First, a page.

Editors' ChoiceNeuroengineering

Enabling Technology Gives the Brain a Hand

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Science Translational Medicine  09 Mar 2011:
Vol. 3, Issue 73, pp. 73ec33
DOI: 10.1126/scitranslmed.3002338

Our brain processes a vast amount of sensory information and commands the body to generate various outputs, ranging from a head nod to an eloquent speech. However, when the information and command pathways are interrupted as a result of, for example, spinal cord injury or stroke, such expression and independence is reduced, or even lost. Neuroscientists and engineers are now combining efforts to interface the brain with advanced electronic and computer systems. These so-called brain–machine interfaces (BMIs) enable impaired individuals to operate computers or control robotic hands with a simple thought. To develop a BMI with long-term stability and low clinical risk, Yanagisawa et al. explored the use of electrocorticography (ECoG) signals.

ECoG records brain activity using high-resolution cortical surface electrodes. Previous studies have demonstrated that human subjects can use ECoG signals to control a cursor on a computer screen. For this study, the authors applied ECoG signals to control the prosthetic hand, consisting of eight independent tendons capable of grasping movements, of a post-stroke patient in real-time. Sixty platinum-disc electrodes were placed over the sensorimotor cortex in the brain and remained implanted for 2 weeks. Signal powers of three frequency bands (1 to 8, 25 to 40, and 80 to 150 Hz) from all 60 channels were calculated on-the-fly every 200 ms to control the prosthetic hand. When the patient wanted to move, a hybrid of two neural decoders––one to detect intent to move, one to detect type of hand movement––interpreted the ECoG signals. This scheme allowed the participant to control the prosthetic hand with minimal training. In contrast with previous ECoG BMI studies, which were conducted in able-bodied subjects, this study was conducted in a participant who possessed limited hand movement function owing to stroke (thalamic hemorrhage). Thus, the use of ECoG signals for prosthetic limb control in this study represents an important step forward in applying BMI technology to several patient populations with limb paralysis.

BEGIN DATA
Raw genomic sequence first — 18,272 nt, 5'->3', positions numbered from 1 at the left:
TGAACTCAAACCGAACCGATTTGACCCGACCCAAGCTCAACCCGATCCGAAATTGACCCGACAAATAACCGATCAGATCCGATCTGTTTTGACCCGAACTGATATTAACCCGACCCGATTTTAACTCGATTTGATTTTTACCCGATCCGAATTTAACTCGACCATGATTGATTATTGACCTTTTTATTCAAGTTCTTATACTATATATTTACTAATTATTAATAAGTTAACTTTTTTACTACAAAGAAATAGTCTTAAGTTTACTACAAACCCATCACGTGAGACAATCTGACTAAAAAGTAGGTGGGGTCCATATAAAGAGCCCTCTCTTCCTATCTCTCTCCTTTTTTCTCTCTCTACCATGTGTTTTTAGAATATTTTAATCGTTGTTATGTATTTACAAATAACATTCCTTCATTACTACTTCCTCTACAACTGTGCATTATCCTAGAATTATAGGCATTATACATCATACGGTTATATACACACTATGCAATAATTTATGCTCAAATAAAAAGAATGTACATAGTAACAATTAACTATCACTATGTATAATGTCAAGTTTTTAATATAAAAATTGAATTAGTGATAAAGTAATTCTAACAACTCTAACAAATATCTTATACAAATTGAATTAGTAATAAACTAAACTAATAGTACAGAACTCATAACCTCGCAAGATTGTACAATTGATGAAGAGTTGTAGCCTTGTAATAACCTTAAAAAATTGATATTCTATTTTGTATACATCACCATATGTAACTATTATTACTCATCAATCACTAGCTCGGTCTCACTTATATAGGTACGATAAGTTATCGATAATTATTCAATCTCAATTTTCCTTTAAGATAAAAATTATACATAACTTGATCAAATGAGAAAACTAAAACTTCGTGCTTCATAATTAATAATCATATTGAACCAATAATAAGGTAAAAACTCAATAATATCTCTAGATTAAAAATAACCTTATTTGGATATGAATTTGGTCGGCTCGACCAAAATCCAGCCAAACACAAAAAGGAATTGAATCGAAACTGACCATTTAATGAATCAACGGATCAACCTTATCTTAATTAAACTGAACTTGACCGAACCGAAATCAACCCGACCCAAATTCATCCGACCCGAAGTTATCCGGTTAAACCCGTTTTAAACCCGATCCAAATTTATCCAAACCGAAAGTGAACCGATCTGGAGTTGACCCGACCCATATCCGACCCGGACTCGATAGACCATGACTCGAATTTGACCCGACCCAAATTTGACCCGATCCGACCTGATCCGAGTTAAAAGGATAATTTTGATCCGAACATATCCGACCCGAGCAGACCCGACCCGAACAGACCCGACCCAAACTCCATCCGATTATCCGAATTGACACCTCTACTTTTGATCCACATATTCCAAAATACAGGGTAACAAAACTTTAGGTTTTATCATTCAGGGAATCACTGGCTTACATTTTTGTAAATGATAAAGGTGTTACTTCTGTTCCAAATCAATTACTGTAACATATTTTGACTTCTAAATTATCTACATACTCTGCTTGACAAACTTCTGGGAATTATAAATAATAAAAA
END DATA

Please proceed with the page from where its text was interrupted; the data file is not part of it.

T. Yanagisawa et al., Real-time control of a prosthetic hand using human electrocorticography signals. J. Neurosurg. 11 February 2011 (10.3171/2011.1.JNS101421). [Abstract]

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